So yesterday, the SCOTUS released its conclusions on two cases related to the placing of the ten commandments (one from Kentucky, and the other from TX) in monument form in or near public buildings or on public property.
I'm not going to get all into the specifics of how the cases were decided and why certain groups were displeased with the outcomes.
But I do think it's an opportune time to discuss just what exactly it is about the ten commandments that has everybody, particularly the fundies, so upset and implacable. Just how meaningful are these edicts from ~3,000 BCE?
The first commandment is "thou shall have no other gods before me". It's not clear how this would get translated into public policy. Let's continue.
The second commandment is "thou shall not bow down to any graven images". Not sure how this would get applied either but it makes me wonder about the whole pledge of allegiance thing.
The third commandment is "thou shall not take the name of the lord thy god in vain". This has commonly been interpreted as meaning thou shall not swear or use the name of god as a curse word. Do the fundies want a prohibition against all curse words or just against those that include god's name in them?
The fourth commandment is "remember the sabbath day to keep it holy". Do the fundies want to enforce a day of worship? If so, which one? The commandment specifies that the seventh day is the sabbath, but most christians worship on sunday.
The fifth commandment is "honor thy father and thy mother". Sounds good. But how do we do that? What if our parents are bad or don't like god?
The sixth commandment is "thou shall not steal". This seems pretty straight forward.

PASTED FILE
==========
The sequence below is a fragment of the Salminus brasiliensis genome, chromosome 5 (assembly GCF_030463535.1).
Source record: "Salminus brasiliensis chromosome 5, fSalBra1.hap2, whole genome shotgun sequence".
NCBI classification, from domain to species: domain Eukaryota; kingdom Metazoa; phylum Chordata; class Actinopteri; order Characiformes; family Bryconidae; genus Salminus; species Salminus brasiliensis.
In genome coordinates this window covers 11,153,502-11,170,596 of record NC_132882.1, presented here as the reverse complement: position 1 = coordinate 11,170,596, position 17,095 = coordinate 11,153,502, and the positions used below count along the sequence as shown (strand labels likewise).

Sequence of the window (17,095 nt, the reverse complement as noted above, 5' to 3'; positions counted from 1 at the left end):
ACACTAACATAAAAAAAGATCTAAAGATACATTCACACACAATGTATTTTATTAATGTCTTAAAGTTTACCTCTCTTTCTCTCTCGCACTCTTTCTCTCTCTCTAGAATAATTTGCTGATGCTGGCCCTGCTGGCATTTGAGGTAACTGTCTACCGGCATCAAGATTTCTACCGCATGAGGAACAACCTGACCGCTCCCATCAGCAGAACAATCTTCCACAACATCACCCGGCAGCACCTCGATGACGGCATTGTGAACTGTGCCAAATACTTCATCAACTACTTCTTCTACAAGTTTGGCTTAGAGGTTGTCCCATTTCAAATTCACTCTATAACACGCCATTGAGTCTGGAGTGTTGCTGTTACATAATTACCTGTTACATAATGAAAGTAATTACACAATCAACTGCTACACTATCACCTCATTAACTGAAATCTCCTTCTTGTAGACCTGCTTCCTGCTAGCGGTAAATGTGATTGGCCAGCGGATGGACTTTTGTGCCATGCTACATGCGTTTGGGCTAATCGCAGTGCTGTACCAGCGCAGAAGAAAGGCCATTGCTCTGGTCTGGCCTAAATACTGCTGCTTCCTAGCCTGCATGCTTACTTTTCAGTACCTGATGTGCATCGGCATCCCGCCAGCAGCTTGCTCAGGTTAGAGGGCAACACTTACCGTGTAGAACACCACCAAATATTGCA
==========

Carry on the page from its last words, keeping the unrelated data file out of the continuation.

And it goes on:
The seventh commandment is "thou shall not commit adultery". This seems pretty marriage specific. I take it then that homosexuality, masturbation, and pornography are outside the domain of this law. Do the fundies want more penalties against divorce?
The eighth commandment is "thou shall not kill". See response to number six.
The ninth commandment is "thou shall not bear false witness against thy neighbor". Usually interpreted as thou shall not lie. Most people don't like lying so this seems like a good one.
The tenth commandment is "thou shall not covet thy neighbor's [property]". Sounds like a thought crime to me. Unenforceable.
So outside of numbers six and eight, I don't see much here that can be applied to today's society. But numbers six and eight also don't strike me as terribly original. Most societies, with or without a judeochristian heritage think stealing and murder are bad things.
So what is it that the fundies think they're contributing to the debate and the ordering of society by having the commandments erected everywhere for all to see?